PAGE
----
When the world gets closer.

We help you see farther.

Sign up to our expressly international daily newsletter.

Dawn is the oldest and most widely read English-language newspaper in Pakistan. Founded in 1941 — before the country's independence — in Delhi as a mouthpiece for the pro-independence Muslim league, it has since adopted a liberal and progressive stance.

Death Toll Rises In Lahore Suicide Bombing

Scenes of chaos are making the front page of Karachi-based daily Dawn on Monday, after an Easter Day suicide bombing in a Lahore park killed at least 70 people and injured more than 300.

According to rescue workers and police officials, a majority of the dead and wounded were children and women, the Pakistani daily reports. Authorities on Monday said the death toll had reached 72, with some reports saying that 30 of the dead were children.

Islamist militants belonging to Tehreek-e-Taliban Pakistan Jamaatul Ahrar (TTP-JA) — a faction of the Pakistani Taliban — claimed responsibility for the attack on picknicking families in Lahore's biggest park, Gulshan-e-Iqbal Park.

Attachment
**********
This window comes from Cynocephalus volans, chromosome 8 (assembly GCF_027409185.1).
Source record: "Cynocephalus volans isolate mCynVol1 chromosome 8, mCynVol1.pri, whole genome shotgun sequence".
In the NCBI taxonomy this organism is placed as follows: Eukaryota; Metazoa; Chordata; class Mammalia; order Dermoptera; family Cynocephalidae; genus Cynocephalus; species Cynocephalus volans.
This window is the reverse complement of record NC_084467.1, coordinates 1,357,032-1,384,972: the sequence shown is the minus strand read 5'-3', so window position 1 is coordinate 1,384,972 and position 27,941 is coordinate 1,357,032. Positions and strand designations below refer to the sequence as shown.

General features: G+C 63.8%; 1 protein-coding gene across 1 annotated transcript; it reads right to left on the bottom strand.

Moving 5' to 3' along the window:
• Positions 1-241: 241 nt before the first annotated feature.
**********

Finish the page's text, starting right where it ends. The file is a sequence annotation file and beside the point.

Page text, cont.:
"Members of the Christian community who were celebrating Easter today were our prime target," TTP-JA spokesman Ehsanullah Ehsan was quoted as saying by NBC News.


Peshawar School Massacre, One Year On

Dawn, Dec. 16, 2015

People across Pakistan today are remembering the 144 victims of the Peshawar school massacre, one year after the Taliban attack that killed 122 children and 22 teachers. In its editorial, daily newspaper Dawn looks back at the changes the country has gone through after an attack that marked "a new, terrible milestone" that taught Pakistanis and the rest of the world that "what had gone before could yet be surpassed, that even our children could be deliberately singled out for brutality of the most unspeakable kind."

Criticizing the government's decision to resume executions after the massacre, Dawn laments that the country's "response, rather than being guided by reason, was born of the desire for revenge." "Vengeance is incapable of inducing justice because it casts its net wide, scooping up not only the guilty — if it does that at all — but also those who are the most disadvantaged," the editorial reads, which criticizes Pakistan's "deeply flawed criminal justice system."

On Wednesday morning, Pakistani Prime Minister Nawaz Sharif declared Dec. 16 a day of "national educational resolve," The Express Tribune reports. "Time has come to uproot terrorism from the country," Sharif pledged. The Pakistani National Assembly on Wednesday also termed the Peshawar massacre as a crime against humanity.